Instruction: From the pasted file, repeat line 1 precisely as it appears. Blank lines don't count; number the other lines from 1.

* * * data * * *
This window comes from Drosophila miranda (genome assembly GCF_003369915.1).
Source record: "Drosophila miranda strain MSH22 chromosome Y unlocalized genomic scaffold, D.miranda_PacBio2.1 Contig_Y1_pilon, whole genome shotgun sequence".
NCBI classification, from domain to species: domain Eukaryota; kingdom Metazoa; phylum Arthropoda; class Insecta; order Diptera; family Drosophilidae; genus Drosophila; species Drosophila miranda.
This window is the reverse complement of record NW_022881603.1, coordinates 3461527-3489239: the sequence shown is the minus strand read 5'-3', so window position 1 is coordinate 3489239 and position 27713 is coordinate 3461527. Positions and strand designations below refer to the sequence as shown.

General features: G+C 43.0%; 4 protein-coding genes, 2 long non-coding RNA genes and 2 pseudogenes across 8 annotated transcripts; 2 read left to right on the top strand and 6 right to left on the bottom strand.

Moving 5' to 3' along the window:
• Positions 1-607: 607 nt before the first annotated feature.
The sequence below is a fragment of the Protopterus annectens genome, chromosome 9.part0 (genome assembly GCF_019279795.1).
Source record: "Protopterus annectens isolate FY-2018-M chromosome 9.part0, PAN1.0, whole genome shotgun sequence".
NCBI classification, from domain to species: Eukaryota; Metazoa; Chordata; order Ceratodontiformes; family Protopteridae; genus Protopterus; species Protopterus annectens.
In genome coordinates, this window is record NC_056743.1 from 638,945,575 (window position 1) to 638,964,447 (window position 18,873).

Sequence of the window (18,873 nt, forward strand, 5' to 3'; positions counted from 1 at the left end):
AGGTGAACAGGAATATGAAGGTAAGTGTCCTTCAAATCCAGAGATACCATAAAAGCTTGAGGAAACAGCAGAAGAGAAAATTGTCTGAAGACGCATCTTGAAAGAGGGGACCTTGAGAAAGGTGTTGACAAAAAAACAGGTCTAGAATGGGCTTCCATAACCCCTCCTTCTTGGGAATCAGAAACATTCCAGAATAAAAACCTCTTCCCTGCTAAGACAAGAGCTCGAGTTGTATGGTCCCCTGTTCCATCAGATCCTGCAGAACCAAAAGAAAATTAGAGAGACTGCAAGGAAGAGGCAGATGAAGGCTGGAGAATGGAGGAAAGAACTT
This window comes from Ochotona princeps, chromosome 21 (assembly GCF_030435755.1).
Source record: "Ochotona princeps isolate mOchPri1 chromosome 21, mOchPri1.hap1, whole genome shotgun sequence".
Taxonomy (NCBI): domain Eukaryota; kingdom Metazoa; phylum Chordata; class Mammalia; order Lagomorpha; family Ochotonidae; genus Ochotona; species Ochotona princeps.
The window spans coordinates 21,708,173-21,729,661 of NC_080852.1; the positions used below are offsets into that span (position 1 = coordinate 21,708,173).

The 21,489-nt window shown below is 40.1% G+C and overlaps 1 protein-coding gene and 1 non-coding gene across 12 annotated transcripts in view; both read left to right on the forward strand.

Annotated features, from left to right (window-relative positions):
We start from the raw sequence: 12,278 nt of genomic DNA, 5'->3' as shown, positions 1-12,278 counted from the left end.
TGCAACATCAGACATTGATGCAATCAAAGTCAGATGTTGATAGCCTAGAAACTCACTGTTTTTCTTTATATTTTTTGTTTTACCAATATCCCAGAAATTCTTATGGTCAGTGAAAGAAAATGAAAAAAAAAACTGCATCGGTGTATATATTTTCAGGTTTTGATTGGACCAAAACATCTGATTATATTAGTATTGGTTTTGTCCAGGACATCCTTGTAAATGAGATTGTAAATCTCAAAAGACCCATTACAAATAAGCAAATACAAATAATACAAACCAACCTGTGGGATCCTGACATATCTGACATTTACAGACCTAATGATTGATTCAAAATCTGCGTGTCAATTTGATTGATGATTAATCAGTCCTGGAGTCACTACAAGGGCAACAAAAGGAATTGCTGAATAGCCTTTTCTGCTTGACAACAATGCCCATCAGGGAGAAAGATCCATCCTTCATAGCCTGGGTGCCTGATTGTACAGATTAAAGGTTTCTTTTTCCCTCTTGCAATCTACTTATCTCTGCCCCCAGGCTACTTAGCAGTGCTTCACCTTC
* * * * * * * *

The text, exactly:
This window comes from Drosophila miranda (genome assembly GCF_003369915.1).